As some of you may have noticed, I’m far more paranoid than most about the backing up of data. However, today as we take a moment to remember (or in some cases, mourn) the passing of World Backup Day, I’m left wondering why so few people take data backup seriously.
Let me share with you a recent story from my own experience. Just yesterday, I took delivery of a shiny new RAID after my own (albeit brief) data scare. My single remaining non-RAID online drive had hesitated to mount previously in the week due to a mismatched power supply.
Thankfully, using the correct power supply immediately solved the problem. However, it left me with a sinking feeling that illustrated the importance of proper backups. After all, even those of us who backup regularly are not without fault, and I hadn’t yet made a safety of this particular project.
Surely most of you recording professionals out there have a tried-and-true backup method in place. If not, I shared some thoughts on the subject last month in Backups: So Many Storage Options Yet Only One Chance.
For a far more in depth perspective, I would encourage you all to read the the various Technical Guidelines for Producers and Engineers set forth by The Recording Academy, which are free for members and non-members alike. Especially helpful in the archive process and the explanation of various long term storage media is the Digital Audio Workstation Guidelines for Music Production (pdf), of which there is an abbreviated Quick Reference Guide (pdf).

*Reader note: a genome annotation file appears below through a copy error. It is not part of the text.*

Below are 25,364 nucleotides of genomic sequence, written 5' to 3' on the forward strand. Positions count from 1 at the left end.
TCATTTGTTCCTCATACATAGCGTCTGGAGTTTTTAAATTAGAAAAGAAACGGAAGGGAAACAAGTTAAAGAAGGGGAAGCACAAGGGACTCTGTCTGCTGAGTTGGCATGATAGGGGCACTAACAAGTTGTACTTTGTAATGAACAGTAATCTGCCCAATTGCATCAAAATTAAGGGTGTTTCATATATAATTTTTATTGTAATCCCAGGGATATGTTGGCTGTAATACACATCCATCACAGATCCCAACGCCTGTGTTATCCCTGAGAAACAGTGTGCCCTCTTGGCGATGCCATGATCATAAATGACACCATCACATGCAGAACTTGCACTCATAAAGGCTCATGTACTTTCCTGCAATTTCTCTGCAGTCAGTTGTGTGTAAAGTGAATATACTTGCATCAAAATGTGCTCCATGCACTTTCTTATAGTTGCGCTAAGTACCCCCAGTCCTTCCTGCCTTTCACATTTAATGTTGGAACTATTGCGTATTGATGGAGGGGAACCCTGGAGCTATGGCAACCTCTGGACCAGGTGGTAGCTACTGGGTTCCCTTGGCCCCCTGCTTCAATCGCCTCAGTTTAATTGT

What I find most striking as I contemplate the concept of backing up is that some of the people I know who are the most judicious about recording data backups are rather haphazard in backing up their own personal systems, or even their most critical files.
Says Kevin Purdy of Lifehacker:
Why World Backup Day? Unfortunately, it’s necessary, as BackBlaze pointed out during Backup Awareness Month last year, with only 8 percent of those surveyed backing up their data daily. Hard drives and other storage, every single device, will fail at some point, and will never provide a fair warning about it. So find a way to put your data in two extra places: one convenient and nearby, another far away from your house or office.
Sage advice, really. I’ve said it before and I’ll say it again, there are two kinds of people – those who have experienced a hard drive failure and those who will. So on this remembrance of World Backup Day, be sure to take the opportunity and ensure that all your date is secure: both personal and professional.